Lawmakers call Ed Dept. to investigate Boismier for possible HB 1775 infraction

·4 min read

Sep. 10—Some state lawmakers want the Oklahoma Department of Education to investigate former Norman Public Schools teacher Summer Boismer for a possible violation of a law that bans schools from teaching anything that says a student should feel discomfort on the basis of race or sex.

They've called for an investigation nine days after state Secretary of Education Ryan Walters called for the state Board of Education to revoke Boismier's teaching certificate.

Boismier, a former Norman High School English teacher, cited the law in question, known as House Bill 1775, when she put butcher paper over her classroom shelves with the words "Books the state doesn't want you to read" written on the paper.

She also gave students a QR code to the Brooklyn Public Library's Books Unbanned Project.

Boismier quit her job Aug. 24 after a meeting with NPS administration where they cited a complaint from a parent who said she made political statements in the classroom.

Eleven Republican state representatives, including bill author Kevin West, R-Moore, and three Republican state senators have called for the investigation.

The Friday statement announcing the call for investigation alleges Boismier "skirted" the law, and cited a television report in which she called herself "a walking HB 1775 violation."

"Oklahoma parents are not interested in having teachers' personal political beliefs forced upon their children," the lawmakers said in the release. "They simply want their children to receive a quality education and to keep politics out of the classroom. Teachers who willingly and repeatedly break the law have no place in our schools."

The lawmakers in the release also said it's "incumbent" upon the department to put the matter on the state Board of Education's agenda to determine if Boismier actually violated the law, and if the teacher's certification should be revoked.

Rob Crissinger, spokesperson for the Department of Education, said last week that to department officials' knowledge, it would be the first certificate revocation of its kind.

The Department of Education usually revokes teachers' certificates in connection with criminal offenses.

Crissinger did not immediately respond Friday afternoon to request for comment on the request for investigation.

Boismier has argued the classroom is an inherently political space, and said she can't fully teach Black and LGBTQ literature without invoking discomfort.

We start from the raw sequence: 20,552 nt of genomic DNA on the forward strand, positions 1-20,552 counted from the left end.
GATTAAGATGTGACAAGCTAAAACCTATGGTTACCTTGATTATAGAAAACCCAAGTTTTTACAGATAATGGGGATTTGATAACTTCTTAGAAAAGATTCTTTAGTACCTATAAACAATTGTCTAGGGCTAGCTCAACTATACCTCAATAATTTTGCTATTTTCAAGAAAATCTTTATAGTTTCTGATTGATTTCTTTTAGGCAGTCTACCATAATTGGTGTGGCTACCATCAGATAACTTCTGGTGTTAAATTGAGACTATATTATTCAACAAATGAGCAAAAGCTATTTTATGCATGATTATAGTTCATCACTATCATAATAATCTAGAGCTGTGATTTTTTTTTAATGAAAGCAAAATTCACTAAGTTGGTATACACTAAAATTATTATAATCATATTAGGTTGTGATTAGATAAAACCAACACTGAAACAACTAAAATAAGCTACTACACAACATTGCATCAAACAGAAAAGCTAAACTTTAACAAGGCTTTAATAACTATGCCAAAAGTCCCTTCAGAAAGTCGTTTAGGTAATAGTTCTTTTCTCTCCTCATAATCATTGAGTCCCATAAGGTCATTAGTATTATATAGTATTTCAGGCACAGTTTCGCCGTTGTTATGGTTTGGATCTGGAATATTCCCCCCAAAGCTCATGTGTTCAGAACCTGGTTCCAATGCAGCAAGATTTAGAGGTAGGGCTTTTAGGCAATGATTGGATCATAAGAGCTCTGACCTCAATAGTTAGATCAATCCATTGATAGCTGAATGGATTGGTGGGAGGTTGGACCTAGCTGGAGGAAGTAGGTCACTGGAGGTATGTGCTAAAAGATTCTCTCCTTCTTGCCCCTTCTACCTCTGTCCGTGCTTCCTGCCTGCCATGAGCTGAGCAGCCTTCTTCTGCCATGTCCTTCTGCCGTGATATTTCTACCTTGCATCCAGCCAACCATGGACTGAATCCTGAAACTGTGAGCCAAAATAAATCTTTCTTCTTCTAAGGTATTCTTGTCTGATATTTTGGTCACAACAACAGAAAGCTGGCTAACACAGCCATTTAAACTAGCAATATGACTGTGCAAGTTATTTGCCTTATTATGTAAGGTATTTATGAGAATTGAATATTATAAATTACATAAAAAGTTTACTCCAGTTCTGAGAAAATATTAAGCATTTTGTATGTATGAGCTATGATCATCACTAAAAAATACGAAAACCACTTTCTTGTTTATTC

"I would do what I did again and again and again until I did not need to do it anymore," Boismier said in a written statement to The Transcript. "HB 1775 is a shameful attempt to require bigotry from Oklahoma's public schools. The legislators who authored and/or voted to affirm this legislation would be better off buying mics and starting a podcast. They are clearly incompetent when it comes to representing all of their constituents."

In his Aug. 31 letter calling for the board to revoke Boismier's teaching certificate, Walters alleged Boismier had a "liberal political agenda" and gave students access to pornographic material with the QR code.

Walters cited the book Gender Queer, a graphic novel that involves themes of gender and sexuality, in their argument that Boismier allegedly provided pornography to the students by providing the QR code. At least one obscenity lawsuit concerning the book has been dismissed outside of Oklahoma.

In the news release, legislators said pornographic material was not an issue addressed in HB 1775.

HB 1775: What it says, what it has done

If action was taken against Boismier, it would be the third HB 1775 citation since it went into effect in 2021.

The law includes eight points Walters says the state defines as "indoctrination." They include:

* Teaching that someone is inherently racist on the basis of their race or sex

* Teaching that an individual should be discriminated against or be treated adversely solely or partly because of their race or sex

* Teaching that members of one race or sex can't and shouldn't try to treat others without respect on the basis of their race or sex

* Teaching that someone bears responsibility for past actions from others in the same race or sex

* Teaching that someone should "feel discomfort, guilt, anguish or any other form of psychological distress" on the basis of their race or sex

In July, the state Board of Education voted to lower Tulsa and Mustang public schools' accreditation status to "accredited with warning" based on alleged HB 1775 infractions.

Tulsa Public Schools' accreditation was lowered after a high school teacher complained that staff training in August 2021 included statements that shame white people.

The Department of Education didn't find a violation in the training itself, but audio of the session stated that "deeply rooted stereotypes, built over time and by history and culture, can still be found in classrooms."

A department lawyer said the statements didn't directly say someone should feel guilt or discomfort, but that "the design and basis" makes it "more likely than not" that it incorporates or is based on this concept, according to The Frontier.

Mustang Public Schools' accreditation was lowered after a team-building activity that asked if they faced discrimination or had ever treated anyone that way, according to The Oklahoman.